The ASA made clear that absolute claims must be supported by a high level of substantiation, but that claims such as “greener” could potentially be justified if the advertised product or service provided a total environmental benefit over that of the advertiser’s previous productor serviceor competitor products or services and the basis of the comparison was clear. Claims must be based on the full life cycle of the advertised product, unless the ad stated otherwise, and must make clear the limits of the life cycle. If a general claim could not be justified, a more limited claim about specific aspects of a product might be justifiable.
The ASA considered that the unqualified “Eco-friendly” claims would be understood by consumers to mean that, across its entire life cycle, the advertised product would have either no detrimental impact or an overall positive impact on the environment. And claims such as “an electric toothbrush that […] protects the planet”, “Made by Nature”, “we can extract its [sugarcane’s] biomass to feed next year’s crops”, as well as “YOUR SOLUTION” underneath a statistic about plastic waste reinforced that understanding, as did the hashtag “#HappyPlanet”, and the claim “Brush sustainably, like you never could before” which was visible in the shot of the product’s packaging.
The ASA considered the claim “sustainably sourced” could be interpreted in different ways by consumers depending on the context in which it was used. However, in the context of the ad the ASA considered it was likely to be understood as an absolute claim relating to pre-purchase stages of the product’s life cycle, including the sourcing of raw materials, the production of the finished product, and all intermediate stages between. Also, the ASA considered that this claim was likely to give the impression that those stages of the product’s life cycle, taken as a whole, did not involve a net depletion of non-renewable natural resources, nor a net emission of greenhouse gases or other pollutants.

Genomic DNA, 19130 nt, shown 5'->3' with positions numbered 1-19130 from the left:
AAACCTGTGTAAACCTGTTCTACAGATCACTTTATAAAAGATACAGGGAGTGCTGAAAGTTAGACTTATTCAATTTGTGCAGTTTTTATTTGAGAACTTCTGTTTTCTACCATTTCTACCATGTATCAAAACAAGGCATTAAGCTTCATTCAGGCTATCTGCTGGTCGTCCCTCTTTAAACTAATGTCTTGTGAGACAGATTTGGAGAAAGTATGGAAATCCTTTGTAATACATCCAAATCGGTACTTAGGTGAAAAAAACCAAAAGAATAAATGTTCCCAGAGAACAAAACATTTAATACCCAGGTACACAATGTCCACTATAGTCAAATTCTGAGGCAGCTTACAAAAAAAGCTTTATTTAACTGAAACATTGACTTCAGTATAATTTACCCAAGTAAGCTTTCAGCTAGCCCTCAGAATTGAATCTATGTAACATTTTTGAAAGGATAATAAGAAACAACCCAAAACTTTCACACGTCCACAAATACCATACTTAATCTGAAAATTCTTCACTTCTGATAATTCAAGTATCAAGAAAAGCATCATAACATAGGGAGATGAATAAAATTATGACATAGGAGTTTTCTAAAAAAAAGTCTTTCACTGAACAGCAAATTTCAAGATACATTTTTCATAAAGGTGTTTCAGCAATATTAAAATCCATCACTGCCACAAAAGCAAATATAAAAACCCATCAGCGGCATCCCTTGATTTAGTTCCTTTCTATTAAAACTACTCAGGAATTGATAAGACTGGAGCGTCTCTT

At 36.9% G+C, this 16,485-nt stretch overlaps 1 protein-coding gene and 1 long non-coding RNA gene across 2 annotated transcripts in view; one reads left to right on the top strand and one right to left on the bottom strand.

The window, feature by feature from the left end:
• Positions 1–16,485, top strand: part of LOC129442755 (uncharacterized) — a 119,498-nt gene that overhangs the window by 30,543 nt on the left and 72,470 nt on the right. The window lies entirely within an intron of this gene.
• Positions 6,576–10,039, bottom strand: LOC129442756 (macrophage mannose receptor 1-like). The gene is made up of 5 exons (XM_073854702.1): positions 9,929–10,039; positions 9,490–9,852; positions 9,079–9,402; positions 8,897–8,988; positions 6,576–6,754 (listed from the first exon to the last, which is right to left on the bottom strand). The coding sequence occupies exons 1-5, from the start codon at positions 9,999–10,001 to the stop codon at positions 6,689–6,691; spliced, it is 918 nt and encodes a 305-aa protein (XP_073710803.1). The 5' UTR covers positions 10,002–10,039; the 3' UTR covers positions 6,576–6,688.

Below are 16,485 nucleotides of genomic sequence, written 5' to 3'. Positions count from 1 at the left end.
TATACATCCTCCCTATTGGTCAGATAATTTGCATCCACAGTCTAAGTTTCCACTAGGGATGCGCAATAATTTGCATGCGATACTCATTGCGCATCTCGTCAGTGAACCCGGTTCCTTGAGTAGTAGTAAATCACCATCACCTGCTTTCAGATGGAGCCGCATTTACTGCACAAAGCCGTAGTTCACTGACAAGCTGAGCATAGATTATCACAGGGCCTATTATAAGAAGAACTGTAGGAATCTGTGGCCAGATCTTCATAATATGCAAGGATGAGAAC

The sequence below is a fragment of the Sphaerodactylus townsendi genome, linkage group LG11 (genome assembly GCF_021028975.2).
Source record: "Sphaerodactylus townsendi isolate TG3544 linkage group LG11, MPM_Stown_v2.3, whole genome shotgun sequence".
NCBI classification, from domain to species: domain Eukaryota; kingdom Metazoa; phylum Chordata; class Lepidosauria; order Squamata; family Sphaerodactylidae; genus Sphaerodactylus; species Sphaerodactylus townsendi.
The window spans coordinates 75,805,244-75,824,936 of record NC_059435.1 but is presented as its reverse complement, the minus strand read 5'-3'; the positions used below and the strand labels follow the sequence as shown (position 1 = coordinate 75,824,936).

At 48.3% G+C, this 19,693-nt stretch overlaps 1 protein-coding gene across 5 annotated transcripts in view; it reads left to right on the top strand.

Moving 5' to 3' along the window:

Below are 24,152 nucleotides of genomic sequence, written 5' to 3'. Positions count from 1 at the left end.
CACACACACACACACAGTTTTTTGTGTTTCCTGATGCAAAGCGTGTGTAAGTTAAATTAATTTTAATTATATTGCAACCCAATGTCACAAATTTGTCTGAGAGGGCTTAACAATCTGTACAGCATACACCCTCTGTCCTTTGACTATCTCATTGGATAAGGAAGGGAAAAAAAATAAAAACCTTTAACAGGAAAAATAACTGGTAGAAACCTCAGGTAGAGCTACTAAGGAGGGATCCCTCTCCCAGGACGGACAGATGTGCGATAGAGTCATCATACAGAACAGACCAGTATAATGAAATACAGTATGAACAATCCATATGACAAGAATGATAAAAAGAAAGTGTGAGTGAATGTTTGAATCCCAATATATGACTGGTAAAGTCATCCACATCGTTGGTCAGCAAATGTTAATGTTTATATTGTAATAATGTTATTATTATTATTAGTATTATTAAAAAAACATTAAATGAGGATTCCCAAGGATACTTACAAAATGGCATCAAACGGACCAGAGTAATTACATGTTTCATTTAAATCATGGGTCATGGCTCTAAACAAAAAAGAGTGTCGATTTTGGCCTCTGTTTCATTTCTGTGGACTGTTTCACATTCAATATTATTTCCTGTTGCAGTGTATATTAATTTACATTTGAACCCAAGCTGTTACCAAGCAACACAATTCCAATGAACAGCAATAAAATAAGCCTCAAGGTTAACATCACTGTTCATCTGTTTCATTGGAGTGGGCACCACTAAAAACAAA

While the claims and context will always differ, the ruling does help to show the ASA's thinking on some of these claims, and it underlines once more that the ASA's underlying assumption is that broad/general green claims imply general/strong environmental credentials of the brand and/or product being promoted - so the risk lies as much in what is omitted from the ad as what is explicitly claimed.